Layers of security at Winter X Games Aspen |

Layers of security at Winter X Games Aspen

Jason Auslander
The Aspen Times

Security at this weekend’s Winter X Games is tight and multilayered with thousands of people in attendance at the venue. The first layer is a private security company, which operates the entrance checkpoints to the venue at Buttermilk Mountain. There aren’t metal detectors, but those officers will pat people down and search bags, said Pitkin County Sheriff’s Deputy Alex Burchetta.

Spectators cannot bring large bags, weapons, alcohol, coolers, pets, folding chairs, large umbrellas, selfie sticks, laser lights, drones, noisemakers or any beverages with the exception of factory-sealed, plastic water bottles. Also, no smoking cigarettes or marijuana.

Beyond that, the Sheriff’s Office is heading a multi-agency team that includes officials from Roaring Fork Valley law enforcement, fire departments and emergency services, Burchetta said. Their command post is the Mountain Rescue Aspen headquarters on Highway 82.

Law enforcement members of that team will walk the crowd looking for intoxicated individuals or people with alcohol or marijuana, he said. Officers and deputies also will patrol the Intercept Lot at Brush Creek Road, where no tailgating is allowed.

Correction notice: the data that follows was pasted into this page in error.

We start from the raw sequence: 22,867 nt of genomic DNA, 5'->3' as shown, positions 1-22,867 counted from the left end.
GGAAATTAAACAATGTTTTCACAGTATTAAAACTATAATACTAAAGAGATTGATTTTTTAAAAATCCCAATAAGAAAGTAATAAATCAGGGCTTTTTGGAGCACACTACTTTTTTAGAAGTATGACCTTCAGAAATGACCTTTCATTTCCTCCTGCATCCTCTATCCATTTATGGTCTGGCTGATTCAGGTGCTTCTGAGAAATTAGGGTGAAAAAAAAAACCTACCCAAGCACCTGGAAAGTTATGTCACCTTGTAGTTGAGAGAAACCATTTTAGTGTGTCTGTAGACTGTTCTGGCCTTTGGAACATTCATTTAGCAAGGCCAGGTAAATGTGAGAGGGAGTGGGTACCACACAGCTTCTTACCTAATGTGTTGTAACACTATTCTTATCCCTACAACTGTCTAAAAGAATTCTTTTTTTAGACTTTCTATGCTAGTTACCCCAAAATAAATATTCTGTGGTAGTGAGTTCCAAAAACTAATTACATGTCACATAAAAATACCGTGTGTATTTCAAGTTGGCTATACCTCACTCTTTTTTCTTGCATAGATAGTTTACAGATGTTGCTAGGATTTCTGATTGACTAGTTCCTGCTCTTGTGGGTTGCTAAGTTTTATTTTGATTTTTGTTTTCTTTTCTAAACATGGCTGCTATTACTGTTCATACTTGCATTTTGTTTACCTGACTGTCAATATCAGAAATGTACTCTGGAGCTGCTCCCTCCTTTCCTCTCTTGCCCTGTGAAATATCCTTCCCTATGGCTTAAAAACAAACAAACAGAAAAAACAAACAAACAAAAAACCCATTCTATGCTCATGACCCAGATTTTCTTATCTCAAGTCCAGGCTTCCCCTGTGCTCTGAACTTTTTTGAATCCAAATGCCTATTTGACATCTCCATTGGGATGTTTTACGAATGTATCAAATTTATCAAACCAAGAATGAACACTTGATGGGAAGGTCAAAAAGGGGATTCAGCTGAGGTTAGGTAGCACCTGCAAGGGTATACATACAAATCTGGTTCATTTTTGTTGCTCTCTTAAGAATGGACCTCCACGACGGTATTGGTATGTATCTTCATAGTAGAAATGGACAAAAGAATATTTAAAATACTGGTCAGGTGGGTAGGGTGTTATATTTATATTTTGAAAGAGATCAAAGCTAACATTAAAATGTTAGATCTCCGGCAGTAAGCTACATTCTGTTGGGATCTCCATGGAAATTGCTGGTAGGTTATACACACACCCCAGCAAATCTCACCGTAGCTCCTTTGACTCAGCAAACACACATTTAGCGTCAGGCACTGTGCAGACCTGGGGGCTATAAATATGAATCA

“The big thing is public safety and education,” Burchetta said.

People who don’t have a sober friend to take care of them will be transported to a detox facility at the Rio Grande Room across from the Pitkin County Jail, Burchetta said. Most of the incidents deputies and officers deal with involve intoxicated people, he said.

Beyond that, two explosives officers from the Denver office of the Bureau of Alcohol, Tobacco, Firearms and Explosives are patrolling the crowd, said Stephen Shelley, one of those officers. In addition, an explosives-detecting dog named Randi and his handler are on hand, Shelley said.

They are coming to the event along with officers from the Grand Junction Bomb Squad, he said. The officers are on hand in case something happens, Shelley said. The Bureau of Alcohol, Tobacco, Firearms and Explosives has no information about a security threat, he said.

“If something happens, which is very unlikely, we’re there,” Shelley said.


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